There is a renaissance in the use of gold in tasteful interiors. Interior Designer Jamie Hempsall looks at using it to best advantage.

Over the last couple of weeks, I think it is fair to say that the United Kingdom and Yorkshire in particular has definitely got used to enjoying a fair amount of gold in its daily life. The same can definitely be said for the world of interiors where this finish, which was in the wilderness for a few years, has definitely begun to firmly re-establish itself in our hearts.

Used en masse in its brightest form gold can be jarring and off-putting – ostentatious is rarely a look that many domestic interiors attempt to achieve. However, the modern incarnation of gold tends to favour the more subtle distressed effect – think gold which has been well handled and achieved a certain patina – less bling and a lot more distinguished glamour.

Many wallpapers include flecks of gold, rather than a full on pattern, which help to reflect light within a room – without drawing attention to itself. If gold is more predominant within the pattern the sheen is often antiqued to help add gravitas and a more regal aesthetic.

The light reflectivity is obviously an important element of this finish and it can be used to great effect to bring light into a darker room. This type of reflected light is a warm glow, rather than a harsh enhancement, which is particularly flattering to both the beholder and the beholdee. It is why we all tend to find candlelight so appealing and why gold works to great effect in rooms which are likely to come into their own at night; such as a dining room or sitting room.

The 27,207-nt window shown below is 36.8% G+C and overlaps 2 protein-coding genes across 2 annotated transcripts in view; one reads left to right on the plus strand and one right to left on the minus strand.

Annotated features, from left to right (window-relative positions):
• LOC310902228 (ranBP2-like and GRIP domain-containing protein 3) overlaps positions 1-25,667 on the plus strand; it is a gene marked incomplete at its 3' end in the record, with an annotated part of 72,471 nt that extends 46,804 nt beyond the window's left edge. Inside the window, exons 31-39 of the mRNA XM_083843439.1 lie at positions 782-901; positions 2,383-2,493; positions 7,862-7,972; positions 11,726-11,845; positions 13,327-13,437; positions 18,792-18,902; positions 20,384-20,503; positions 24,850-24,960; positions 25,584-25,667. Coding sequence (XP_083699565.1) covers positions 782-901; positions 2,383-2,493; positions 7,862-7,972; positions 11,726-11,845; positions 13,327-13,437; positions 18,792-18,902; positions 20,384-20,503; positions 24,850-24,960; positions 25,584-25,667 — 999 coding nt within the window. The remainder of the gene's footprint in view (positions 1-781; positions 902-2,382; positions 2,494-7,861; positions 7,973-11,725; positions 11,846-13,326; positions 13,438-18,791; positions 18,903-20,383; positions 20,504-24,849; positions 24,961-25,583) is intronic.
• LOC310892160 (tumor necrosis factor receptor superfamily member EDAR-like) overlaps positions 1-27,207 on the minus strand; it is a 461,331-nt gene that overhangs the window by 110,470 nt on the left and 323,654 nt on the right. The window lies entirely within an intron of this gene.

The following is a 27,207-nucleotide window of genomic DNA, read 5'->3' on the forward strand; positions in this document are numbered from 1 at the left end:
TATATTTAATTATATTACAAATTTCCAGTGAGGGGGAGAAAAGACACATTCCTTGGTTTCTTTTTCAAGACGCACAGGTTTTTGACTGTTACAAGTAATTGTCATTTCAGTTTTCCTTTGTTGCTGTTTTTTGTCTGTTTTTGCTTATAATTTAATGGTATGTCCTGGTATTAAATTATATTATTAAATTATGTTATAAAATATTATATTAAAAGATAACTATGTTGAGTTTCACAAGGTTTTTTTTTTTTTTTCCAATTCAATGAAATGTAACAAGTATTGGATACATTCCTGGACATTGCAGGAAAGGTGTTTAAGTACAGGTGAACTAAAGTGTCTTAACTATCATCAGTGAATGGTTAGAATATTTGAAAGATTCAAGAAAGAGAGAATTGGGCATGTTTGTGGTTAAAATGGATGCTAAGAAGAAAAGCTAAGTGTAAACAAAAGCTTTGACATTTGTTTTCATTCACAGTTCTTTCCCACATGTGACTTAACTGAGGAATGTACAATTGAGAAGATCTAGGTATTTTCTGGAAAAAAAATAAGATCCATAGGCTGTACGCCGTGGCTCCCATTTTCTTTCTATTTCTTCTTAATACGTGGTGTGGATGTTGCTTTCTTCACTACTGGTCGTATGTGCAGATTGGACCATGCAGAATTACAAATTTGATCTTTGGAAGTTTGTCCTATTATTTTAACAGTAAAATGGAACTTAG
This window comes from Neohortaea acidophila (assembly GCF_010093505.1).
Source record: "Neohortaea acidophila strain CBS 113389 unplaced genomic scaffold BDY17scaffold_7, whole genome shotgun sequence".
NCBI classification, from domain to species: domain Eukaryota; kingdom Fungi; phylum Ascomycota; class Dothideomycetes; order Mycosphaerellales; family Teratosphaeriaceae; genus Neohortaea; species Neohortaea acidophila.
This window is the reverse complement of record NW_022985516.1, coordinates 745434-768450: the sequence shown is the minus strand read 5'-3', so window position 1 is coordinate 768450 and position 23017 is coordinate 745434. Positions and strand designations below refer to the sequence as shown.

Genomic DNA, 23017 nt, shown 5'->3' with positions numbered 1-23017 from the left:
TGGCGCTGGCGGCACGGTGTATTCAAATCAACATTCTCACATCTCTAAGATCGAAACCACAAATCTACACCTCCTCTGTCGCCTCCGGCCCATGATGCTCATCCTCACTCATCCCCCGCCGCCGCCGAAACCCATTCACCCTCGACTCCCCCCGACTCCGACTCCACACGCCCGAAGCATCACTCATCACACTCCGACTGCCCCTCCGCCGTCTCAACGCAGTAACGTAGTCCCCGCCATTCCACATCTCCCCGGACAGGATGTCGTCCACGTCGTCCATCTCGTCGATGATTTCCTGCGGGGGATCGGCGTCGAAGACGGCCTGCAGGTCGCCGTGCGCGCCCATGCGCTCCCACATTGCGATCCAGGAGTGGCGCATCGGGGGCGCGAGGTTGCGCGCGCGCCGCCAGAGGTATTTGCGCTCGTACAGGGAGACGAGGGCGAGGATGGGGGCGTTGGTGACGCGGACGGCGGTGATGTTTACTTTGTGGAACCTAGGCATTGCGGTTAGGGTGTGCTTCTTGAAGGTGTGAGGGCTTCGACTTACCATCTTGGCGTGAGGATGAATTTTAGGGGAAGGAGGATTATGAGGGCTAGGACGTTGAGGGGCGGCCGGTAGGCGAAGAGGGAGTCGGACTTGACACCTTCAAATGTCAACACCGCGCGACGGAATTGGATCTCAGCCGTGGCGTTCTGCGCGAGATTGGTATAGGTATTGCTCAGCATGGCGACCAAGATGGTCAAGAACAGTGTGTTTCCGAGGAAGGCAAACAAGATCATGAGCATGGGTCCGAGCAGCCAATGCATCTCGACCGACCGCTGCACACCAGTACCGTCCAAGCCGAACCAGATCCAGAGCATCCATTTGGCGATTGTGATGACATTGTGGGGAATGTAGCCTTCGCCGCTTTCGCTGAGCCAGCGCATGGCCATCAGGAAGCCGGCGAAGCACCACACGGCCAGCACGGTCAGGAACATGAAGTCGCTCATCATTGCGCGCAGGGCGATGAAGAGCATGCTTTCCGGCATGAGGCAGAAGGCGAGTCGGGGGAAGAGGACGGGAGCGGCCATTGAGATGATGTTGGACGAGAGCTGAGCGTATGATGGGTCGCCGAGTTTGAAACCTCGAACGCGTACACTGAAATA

Elegant gold adds a shimmering hint of oppulence when partnered with darker colours

This glorious, soft light can easily be introduced throughout your house, without making any great impact on your interiors scheme.   Many companies now offer gold card linings in their lampshades which not only help to reduce light bleed from an overly harsh lamp, but also to focus the warm glow to create accent illumination pools throughout your room.


Gold also works to great effect when used as a highlight within a monochrome setting. In this type of environment a delicate wipe of gold along the detail of a picture frame, in a table leg or on a cornice can add drama without alerting the viewer to its presence.It seems to be the perfect accompaniment, whether you are adding accent to a light, cream interior or making a bold, delicious statement in a rich chocolate, aubergine or even black scheme. Used carefully, the effect of gold is always rich, warm and timeless.


Antique map wall mural from £220 at

All that glisters…

When visiting a fine Country house, you may find that the gold on view is not necessarily all that is seems. In the 18th & 19th centuries a finish called Ormolu was much in vogue. This is the term used to describe gilt brass on decorative art objects, for example gilded mounts on furniture.

The gilding was applied using a mercury amalgam process, sometimes referred to as fire gilding. Copper corrosion products can form on the gold surface through minute gaps in the gilding. As with silver gilt objects, the gold layer is thin, soft and easily polished away.

Jamie Hempsall, BIID, is a multi-award winning interior designer.